During this initial discussion, it is important to show how much you care about your loved one. Be honest and honest about your concerns, including the effects of drinking on health and the family as a whole. You can mention a specific problem that arises from drinking, such as financial or relationship problems.
Let your family member know that you want to help them stop. Offer to help them find a treatment program such as a 12-step program or rehab facility, and possibly do some of their home duties while they take time out to relax.
Expect a pushback. The person can be in denial. If not, they may suggest that they can stop on their own. That rarely works. However, you may be discussing a time frame and when you can expect behavior to change...
Consider the CRAFT method
If that first attempt isn’t effective, which is often not the case – even if your loved one is advocating change, it may take several rounds of treatment to really stop – the next step you may take is intervention...
Instead of traditional confrontational intervention as portrayed in films, many addiction professionals now recommend community strengthening and family training (CRAFT) as the preferred way to get help for a loved one. In fact, studies show that CRAFT interventions have between 64% and 74% success rates when it comes to bringing a loved one with a substance use disorder into treatment...
CRAFT provides those affected with tools to:..
- Identify triggers for substance use
- Break patterns that allow drinking or using
- Develop and improve communication skills
- Practice self-care and reconnect with their values
- Identify triggers for violence
- Develop a plan to protect yourself (and your children)
Avoid code dependency
After all these measures, remember that you cannot force your loved one to seek treatment. You have to make this decision yourself. All you can do is come up with options, offer support, and follow the consequences you presented..The only person you control in this life is you.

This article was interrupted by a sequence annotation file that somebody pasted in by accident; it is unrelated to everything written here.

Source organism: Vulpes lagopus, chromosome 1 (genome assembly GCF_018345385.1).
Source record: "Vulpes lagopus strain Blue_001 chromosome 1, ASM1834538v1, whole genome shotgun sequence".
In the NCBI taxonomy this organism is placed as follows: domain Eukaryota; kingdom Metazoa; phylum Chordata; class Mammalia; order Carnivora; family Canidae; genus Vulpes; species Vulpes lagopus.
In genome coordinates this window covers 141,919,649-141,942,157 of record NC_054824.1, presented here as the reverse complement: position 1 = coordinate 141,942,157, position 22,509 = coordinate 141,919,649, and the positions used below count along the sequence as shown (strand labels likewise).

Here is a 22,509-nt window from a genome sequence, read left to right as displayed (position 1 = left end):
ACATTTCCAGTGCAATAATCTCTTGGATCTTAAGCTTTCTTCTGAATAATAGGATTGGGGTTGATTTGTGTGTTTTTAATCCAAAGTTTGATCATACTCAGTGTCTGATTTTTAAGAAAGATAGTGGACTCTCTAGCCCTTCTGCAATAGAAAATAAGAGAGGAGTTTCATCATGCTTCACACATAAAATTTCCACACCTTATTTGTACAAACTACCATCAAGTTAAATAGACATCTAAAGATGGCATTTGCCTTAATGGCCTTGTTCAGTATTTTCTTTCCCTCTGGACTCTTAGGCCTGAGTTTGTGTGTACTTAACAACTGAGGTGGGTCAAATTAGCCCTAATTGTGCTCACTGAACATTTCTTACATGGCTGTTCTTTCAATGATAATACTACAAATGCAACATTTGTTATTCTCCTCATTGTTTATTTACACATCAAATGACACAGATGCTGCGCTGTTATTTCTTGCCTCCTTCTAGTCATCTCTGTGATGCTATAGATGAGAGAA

It is common to overly focus on the drinker’s actions and behavior, and to become obsessively concerned about what is taking the focus off of your own life. This is defined as codependency and is devastating to your own mental and emotional health. A central tenet of Al-Anon is to stop trying to change your loved one and get the focus back on yourself, the only one you can really change.
A word from Verywell
Even if your loved one steps into treatment and recovery, there will likely be a lot of bumps along the way. Without alcohol as a coping mechanism, deeper problems emerge and require treatment.
Your loved one needs to keep practicing sobriety, and the changes they are going through will affect you in big and small ways. It is helpful to keep attending Al-Anon meetings, learning to distinguish between your problems and those of your loved ones, and to only take responsibility for your own. And don’t forget to take care of yourself – including your physical and mental health.
If you or a loved one is struggling with substance use or addiction, contact the Substance Abuse and Mental Health Agency’s National Helpline (SAMHSA) at 1-800-662-4357 Information about support and treatment facilities in your area.
Additional mental health resources can be found in our National Helpline Database.